Encyclopaedia of Ismailism by Mumtaz Ali Tajddin

    The word hadith (pl. ahadith), occurring 23 times in the Koran, is a noun formed from the verb hadatha means to be new. The Hebrew hadash carries the same meaning. From this followed the use of the term for a piece of news, tale, story or a report. The story tellers were also called hudath. The Muslims since the very lifetime of the Prophet called the report with regard to his sayings as the hadith.

  • Encyclopedia Topic
    Encyclopaedia of Ismailism by Mumtaz Ali Tajddin

    The word aman al-ummah means the security of the ummah. The Prophet is reported to have said: "Just as the stars are a means of securing (aman) the people of the earth against drowning, my Ahl al-Bayt is a means of securing my ummah from division" (Mustadrak, 3:149 etc.). In this context, according to ar-Risala fi l-Imama (comp. 408/1017) by Abul Fawaris Ahmad ibn Yaqub, Imam al-Muizz said in a speech he delivered on the day of fast-breaking in Cairo that, "O people, God has chosen a Messenger and Imams.

  • Encyclopedia Topic
    Encyclopaedia of Ismailism by Mumtaz Ali Tajddin

    The famous hadith states, "Ali is always with the Truth and the Truth is always with him." This tradition has been transmitted through fifteen channels. Under the commentary of al-Bismillah, Fakhruddin Razi quotes the Prophet as saying in Tafsir-i Kabir that, "And the truth turns with him (Ali) wherever way he turns" (wa dara al-haqq ma'ahu haithu dar)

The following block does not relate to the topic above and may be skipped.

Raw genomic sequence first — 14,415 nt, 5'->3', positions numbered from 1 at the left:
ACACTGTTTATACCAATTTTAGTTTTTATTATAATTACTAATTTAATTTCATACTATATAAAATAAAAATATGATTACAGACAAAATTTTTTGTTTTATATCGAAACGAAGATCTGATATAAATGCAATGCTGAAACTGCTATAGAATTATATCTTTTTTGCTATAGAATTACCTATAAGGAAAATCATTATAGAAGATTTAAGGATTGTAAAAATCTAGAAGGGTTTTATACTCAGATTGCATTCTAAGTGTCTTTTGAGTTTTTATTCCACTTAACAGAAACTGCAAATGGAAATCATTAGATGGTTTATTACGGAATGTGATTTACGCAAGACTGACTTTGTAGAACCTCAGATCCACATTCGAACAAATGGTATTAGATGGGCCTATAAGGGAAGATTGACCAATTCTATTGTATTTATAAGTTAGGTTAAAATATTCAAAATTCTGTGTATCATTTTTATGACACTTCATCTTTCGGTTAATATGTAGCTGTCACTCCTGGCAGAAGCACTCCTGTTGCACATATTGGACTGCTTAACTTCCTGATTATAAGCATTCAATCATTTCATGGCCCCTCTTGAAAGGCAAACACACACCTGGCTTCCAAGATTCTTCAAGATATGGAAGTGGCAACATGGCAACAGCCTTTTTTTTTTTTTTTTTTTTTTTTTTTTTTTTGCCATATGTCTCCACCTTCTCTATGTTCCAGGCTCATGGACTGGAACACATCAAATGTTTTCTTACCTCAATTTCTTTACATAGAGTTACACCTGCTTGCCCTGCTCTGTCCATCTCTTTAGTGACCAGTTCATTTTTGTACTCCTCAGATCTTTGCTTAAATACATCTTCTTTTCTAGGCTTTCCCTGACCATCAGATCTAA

HADITH-I KISA [ see AYAT AL-TATHIR ]

  • Encyclopedia Topic
    Encyclopaedia of Ismailism by Mumtaz Ali Tajddin

    Hadith al-Kudsi means the sacred tradition. It is also called Hadith Ilahi or Hadith Rabbani (divine tradition). It is a class of traditions which gives words spoken by God, as distinguished from Hadith Nabawi (prophetic tradition) which gives the words of the Prophet. Hadith al-Kudsi is a report or saying transmitted by the Prophet which God speaks in the first person. These reports do not form part of the Koran. It also does not necessarily come through Jibrail, but may have come through inspiration (ilham) or in dream (ru'ya).

  • Encyclopedia Topic
    Encyclopaedia of Ismailism by Mumtaz Ali Tajddin

    "Anas bin Malik related the Prophet as saying: "Surely the likeness of my Ahl al-Bayt is similar to Noah's Ark, whoever boards it will attain salvation and whoever remains behind is drowned." The word safina means ark, and thus this tradition became known as the Hadith al-Safina. This tradition is narrated by eight Companions of the Prophet, and eight persons from the disciples of the Companions, and by sixty scholars and more than ninety authors.

  • Encyclopedia Topic
    Encyclopaedia of Ismailism by Mumtaz Ali Tajddin

    The word saqlain means weighty or heavy thing. In his saying, the Prophet called the Koran and Ahl al-Bayt as the weighty things, and thus this tradition became known as Hadith al-Saqlain. This tradition was spoken on four major occasions, such as at Arfat (Tirmizi, 5:328), at Ghadir Khum (Nisai, 96:79), at Prophet's Mosque in Medina (Ibn Atiyyah, 1:34) and in Prophet's chamber during his last illness (Ibn Hajar, p. 89). This tradition however became more famous at Ghadir Khum.